The community of Wildomar, California is an unincorporated community that wants to become California’s newest city. For its main attraction the future-city wants to be known as the home of something unique: a Wal-Mart supercenter. The community says it “offers small-town charm with easy access to shopping, cultural activities, entertainment and recreation.” Located in the heart of Southern California’s rapidly-growing Inland Empire, Wildomar is a naturally scenic region and offers an excellent geographic proximity to the Los Angeles, Orange, Inland Empire and San Diego markets. According to the 2000 Census, Wildomar had a population of 14,064 at the 2000 census. The area south of Lake Elsinore and west of the I-15 freeway is made up of large ranches and large custom homes and open land for horses. To the east of I-15, hundreds of new homes are being built. The area promotes itself as “a popular destination for young families seeking affordable housing.” According to the Press Enterprise newspaper, the people pushing for Wildomar to become its own city, are simultaneously pushing a new Wal-Mart supercenter as its main revenue source. A consultant has told locals that if the supercenter is built, it will bring in $500,000 a year in tax revenue, which is worth $2.95 per person per month in Wildomar, or $35 a year — and that’s before city expenses for police and fire protection. Wildomar residents have been given a green light to vote on incorporation by Riverside County supervisors. Only the date has to be set. But the newspaper says not everyone in Wildomar wants to found their city on Wal-Mart revenue. A group of neighbors along Bundy Canyon Road are opposed to the massive 240,000 s.f. facility near Interstate 15. The neighbors say that incorporation proponents are using the Wal-Mart as a way to make incorporation more palatable. “We do not want the community referred to as ‘WaldoMart,’ ” resident Beryl Yasinosky wrote to the head of Riverside County’s local boundary formation commission. But the proponents of cityhood claim that incorporation should happen even if Wal-Mart bails out. “I am not sitting here fretting that it’s all over for us if Wal-Mart doesn’t come in,” said a member of Wildomar Incorporation Now. Wal-Mart is reportedly seeking to build supercenters not only in Wildomar, but in nearby Temecula, Murrieta, Menifee and Lake Elsinore. Gatlin Development, a San Diego construction company, has submitted environmental plans for a superstore on Bundy Canyon Road. Although Wal-Mart has not admitted it, the 240,000 s.f. footprint can only be Wal-Mart. The economic consultant reported that Wildomar could still survive economically for at least the first decade. “If you take Wal-Mart away from Wildomar you still have a viable city,” he said. What a relief!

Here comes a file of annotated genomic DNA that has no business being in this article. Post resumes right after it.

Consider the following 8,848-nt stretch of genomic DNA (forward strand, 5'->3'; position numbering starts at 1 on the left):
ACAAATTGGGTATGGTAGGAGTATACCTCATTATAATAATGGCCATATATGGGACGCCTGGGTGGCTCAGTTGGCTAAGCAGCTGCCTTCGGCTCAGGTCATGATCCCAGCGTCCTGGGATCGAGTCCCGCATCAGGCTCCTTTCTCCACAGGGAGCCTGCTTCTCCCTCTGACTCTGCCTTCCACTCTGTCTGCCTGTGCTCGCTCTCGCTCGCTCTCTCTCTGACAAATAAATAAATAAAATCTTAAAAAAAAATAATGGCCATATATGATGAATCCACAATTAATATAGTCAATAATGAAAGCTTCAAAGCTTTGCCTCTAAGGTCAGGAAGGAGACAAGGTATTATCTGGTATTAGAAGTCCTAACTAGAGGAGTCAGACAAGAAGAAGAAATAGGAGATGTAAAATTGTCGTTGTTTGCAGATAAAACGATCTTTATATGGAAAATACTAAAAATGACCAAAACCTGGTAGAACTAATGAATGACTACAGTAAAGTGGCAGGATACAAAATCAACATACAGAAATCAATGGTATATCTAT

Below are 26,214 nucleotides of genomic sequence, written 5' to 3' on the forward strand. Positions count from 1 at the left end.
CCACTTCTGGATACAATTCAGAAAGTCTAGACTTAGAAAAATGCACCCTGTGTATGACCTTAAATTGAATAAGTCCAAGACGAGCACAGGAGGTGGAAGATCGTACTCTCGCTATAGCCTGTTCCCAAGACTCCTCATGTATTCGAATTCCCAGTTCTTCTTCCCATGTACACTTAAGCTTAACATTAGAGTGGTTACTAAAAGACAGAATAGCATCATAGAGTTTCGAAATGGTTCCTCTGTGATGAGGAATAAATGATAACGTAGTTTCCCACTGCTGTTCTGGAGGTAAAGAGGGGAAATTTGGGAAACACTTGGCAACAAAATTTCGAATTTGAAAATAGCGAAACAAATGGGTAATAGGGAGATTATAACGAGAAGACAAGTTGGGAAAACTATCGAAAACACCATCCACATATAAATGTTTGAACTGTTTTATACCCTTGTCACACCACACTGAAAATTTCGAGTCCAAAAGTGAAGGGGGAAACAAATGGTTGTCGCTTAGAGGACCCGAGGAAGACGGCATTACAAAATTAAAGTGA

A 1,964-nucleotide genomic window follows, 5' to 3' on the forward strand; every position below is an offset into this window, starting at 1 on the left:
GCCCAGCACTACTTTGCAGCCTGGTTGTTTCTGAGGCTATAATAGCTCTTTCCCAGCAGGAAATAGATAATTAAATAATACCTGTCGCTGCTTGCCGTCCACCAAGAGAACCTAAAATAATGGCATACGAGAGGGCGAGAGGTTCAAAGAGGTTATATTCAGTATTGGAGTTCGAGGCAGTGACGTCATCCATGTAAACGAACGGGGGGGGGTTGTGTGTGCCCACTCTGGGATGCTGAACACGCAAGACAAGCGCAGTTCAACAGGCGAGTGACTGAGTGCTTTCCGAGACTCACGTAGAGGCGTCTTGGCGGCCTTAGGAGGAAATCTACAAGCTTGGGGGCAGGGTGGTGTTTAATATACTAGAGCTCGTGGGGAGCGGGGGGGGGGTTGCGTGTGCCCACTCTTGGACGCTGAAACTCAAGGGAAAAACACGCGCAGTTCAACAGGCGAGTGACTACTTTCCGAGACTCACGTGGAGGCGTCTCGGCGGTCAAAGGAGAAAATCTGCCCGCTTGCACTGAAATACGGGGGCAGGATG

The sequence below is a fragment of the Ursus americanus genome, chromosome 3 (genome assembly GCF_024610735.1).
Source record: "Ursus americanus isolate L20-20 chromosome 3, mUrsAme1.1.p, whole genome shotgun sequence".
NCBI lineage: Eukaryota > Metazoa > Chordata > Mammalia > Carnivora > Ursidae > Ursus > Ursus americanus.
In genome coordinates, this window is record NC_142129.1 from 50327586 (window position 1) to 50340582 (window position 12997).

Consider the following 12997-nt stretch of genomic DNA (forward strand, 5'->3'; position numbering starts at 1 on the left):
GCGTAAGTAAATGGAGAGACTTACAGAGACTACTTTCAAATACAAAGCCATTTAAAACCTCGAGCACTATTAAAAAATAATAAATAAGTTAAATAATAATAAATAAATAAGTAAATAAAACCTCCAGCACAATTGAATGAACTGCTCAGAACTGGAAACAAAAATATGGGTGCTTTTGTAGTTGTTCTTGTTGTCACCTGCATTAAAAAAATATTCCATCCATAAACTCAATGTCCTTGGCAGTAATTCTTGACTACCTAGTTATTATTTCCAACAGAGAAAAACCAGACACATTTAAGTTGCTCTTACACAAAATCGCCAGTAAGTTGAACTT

Cityhood proponents paid for an economic report that examined the first 10 years of revenue and expenses for the proposed city. The consultant who was hired to do the financial study included a mall with 600,000 s.f. of retail space, including a big-box superstore on Bundy Canyon Road. The report said the superstore would bring in $500,000 in gross sales-tax revenue, but the newspaper did not cite the expense of the project. Wal-Mart opponents said the study was just a ploy to help the cityhood question get on the city’s ballot. Opponents say the Wal-Mart is being used “as the proverbial revenue ‘flagship’ for the fledgling city,” and said such a plan “is impulsive and certainly premature.” “We are not in competition with other cities for Wal-Mart,” said the cityhood proponent. “We can have one in Menifee, one in Wildomar. We don’t have any problem with that because these are supercenters. People will be coming to the store to shop for groceries.” Wal-Mart, which has reached the point of saturation in most U.S. markets, would not reveal how many stores it plans for the southern California region, except to say, “We are committed to growth in this region.” Readers are urge to contact the 5-member Riverside County Planning Commission, by emailing their Secretary Sophia Nolasco at: [email protected], or calling them at 951-066-3251. Give them this message: “Please reject the Gatlin plan for a huge Wal-Mart supercenter. The local area is already saturated with superstores, and these big stores only steal sales from existing merchants, so the net bottom line is not that positive. This is about market share for Wal-Mart, and should have no bearing on the strength of proposed cityhood for Wildomar. The future city needs real economic development — but all Wal-Mart means is economic displacement. When you do the full environmental impact review, you will see that Wal-Mart is all rhetoric, and little revenue.”